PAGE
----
This week’s Wall Street Journal featured a story on “10 Fascinating Facts About Lego” – the world’s largest toy manufacturer. They celebrated their 90th anniversary this past August 10th.

Incidentally, number three on the Journal’s list was an interesting factoid that the company, best known for little plastic bricks, is the world’s largest tire manufacturer, albeit those of a mini variety. The Danish company produces over 700 million of them a year.

Beloved and ubiquitous, Legos are seemingly everywhere, with over 400 billion of the multi-colored bricks threatening bare feet around the world.  Dating back to 1932 and the workshop of Ole Kirk Christiansen, the company started by making wooden toys, step ladders and ironing boards. Though valued at over $9 billion today, Lego, which derives from the Danish word “leg godt” – meaning to “play well” – endured a rollercoaster beginning.

Soon after he started selling finely made wooden toys, Ole Kirk lost his wife, Kristine. Widowed with four sons, he struggled along for years. A factory fire in 1942 wiped out everything, including his blueprints and stock. He rebuilt – and was thrilled when he learned of a newly invented plastic molding machine. He then replicated some plastic bricks he had received – and the product we know today was born. Production of the modern-day plastic bricks began in 1949.

Ironically, the word “Lego” means “I put together” or “I assemble” in Latin.

To what did Ole Kirk Christiansen credit his resilience and success?

The founder of Lego was a devout Christian. Members of the Church Association for the Inner Mission (conservative Lutherans), the Christiansens lived out their faith in many visible ways. As head of the factory, Ole Kirk prayed daily with his workers. He taught Sunday school, and was active with the YMCA and YWCA. He and his family also funded the building of a church.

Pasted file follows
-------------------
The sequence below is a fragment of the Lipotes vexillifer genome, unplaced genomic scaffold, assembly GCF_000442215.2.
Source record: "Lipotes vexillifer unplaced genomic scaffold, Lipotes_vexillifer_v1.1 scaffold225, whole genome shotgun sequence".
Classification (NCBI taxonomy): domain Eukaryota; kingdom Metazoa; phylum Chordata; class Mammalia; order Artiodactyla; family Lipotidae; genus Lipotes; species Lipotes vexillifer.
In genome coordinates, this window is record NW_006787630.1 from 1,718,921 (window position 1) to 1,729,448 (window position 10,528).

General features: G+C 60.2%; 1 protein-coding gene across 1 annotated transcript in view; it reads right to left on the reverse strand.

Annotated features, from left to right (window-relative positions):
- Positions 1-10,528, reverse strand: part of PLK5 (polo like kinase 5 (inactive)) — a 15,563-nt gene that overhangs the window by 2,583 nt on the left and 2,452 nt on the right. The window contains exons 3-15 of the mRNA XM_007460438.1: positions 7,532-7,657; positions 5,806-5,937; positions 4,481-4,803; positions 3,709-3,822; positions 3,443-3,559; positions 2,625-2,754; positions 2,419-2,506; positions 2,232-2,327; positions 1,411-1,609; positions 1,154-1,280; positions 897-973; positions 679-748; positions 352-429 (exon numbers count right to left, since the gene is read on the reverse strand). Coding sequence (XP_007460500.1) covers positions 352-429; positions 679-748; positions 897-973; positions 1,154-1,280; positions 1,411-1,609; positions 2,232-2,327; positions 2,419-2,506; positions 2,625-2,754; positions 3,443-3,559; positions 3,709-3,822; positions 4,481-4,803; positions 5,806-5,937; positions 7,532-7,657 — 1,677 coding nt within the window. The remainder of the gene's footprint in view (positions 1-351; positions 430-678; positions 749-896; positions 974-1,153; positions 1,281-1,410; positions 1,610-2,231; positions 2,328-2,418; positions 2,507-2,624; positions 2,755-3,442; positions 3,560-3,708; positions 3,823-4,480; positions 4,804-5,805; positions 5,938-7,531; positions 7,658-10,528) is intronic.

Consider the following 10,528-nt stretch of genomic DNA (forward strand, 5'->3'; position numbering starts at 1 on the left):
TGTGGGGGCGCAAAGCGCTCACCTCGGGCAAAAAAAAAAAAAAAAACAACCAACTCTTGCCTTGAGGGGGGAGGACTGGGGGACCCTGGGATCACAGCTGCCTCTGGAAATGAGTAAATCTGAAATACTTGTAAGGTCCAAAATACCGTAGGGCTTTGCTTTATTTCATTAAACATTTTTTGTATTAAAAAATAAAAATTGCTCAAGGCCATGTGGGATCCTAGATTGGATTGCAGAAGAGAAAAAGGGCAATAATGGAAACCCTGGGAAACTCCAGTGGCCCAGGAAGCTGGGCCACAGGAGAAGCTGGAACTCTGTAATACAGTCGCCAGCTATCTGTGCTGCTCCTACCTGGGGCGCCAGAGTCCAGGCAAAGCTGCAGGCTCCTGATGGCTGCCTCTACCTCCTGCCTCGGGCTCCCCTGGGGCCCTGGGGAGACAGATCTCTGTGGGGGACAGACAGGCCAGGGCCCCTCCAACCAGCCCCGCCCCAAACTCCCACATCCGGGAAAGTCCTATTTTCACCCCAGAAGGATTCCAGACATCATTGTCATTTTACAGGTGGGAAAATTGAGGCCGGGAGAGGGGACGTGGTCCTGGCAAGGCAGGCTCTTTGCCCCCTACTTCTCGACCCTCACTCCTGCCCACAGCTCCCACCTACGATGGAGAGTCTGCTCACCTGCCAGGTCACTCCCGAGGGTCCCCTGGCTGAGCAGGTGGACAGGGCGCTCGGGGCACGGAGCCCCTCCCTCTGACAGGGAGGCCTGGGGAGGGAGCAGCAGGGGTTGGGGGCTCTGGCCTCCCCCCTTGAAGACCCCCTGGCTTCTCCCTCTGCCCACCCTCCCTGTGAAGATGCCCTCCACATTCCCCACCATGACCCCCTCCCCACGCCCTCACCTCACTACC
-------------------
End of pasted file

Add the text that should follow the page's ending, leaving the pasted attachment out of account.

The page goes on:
Ole Kirk’s son Gotfred, who succeeded him as head of the company, once reflected:

“I am convinced that Father’s faith in God, which was evident in everything he did, helped carry him through his grief and the difficulties that followed. His faith made him [an] active man. It gave him the courage and solace that enabled him to take on new responsibilities—and the strength to see a job through despite hardship.”

Today’s Lego empire is still family owned by Kjeld Kirk Kristiansen, a grandchild of the founder. Like many organizations that begin with a more public religious fervor, the current company hasn’t retained its original Christian visibility. Back in the late 1950s and early 1960s, Lego sold a 149-piece church set. They also sold glow-in-the dark crosses. Though not available for purchase, the company created a series of Lego cathedrals modeled after historic structures throughout Europe, which they put on display at company headquarters.

Lego invites users and fans to submit new design ideas for products, and provides guidelines online to help shape submissions. The list includes all the usual hot-button no-no’s, including prohibitions on designs involving sex, nudity, drugs, alcohol, racism and political campaigns, to name a few. But you know what’s number two on the list, between politics and sex?

“Religious references including symbols, buildings, or people.”

It’s understandable in an increasingly pluralistic and secular culture that fewer customers might be interested in purchasing and building a Lego version of Westminster Abbey or Saint Patrick’s Cathedral, but lumping the sacred in with the profane demonstrates just how far we’ve fallen.

In the end, the best and ultimate way to “leg godt,” or “play well,” is to highlight and celebrate the very best institutions of culture, especially the church.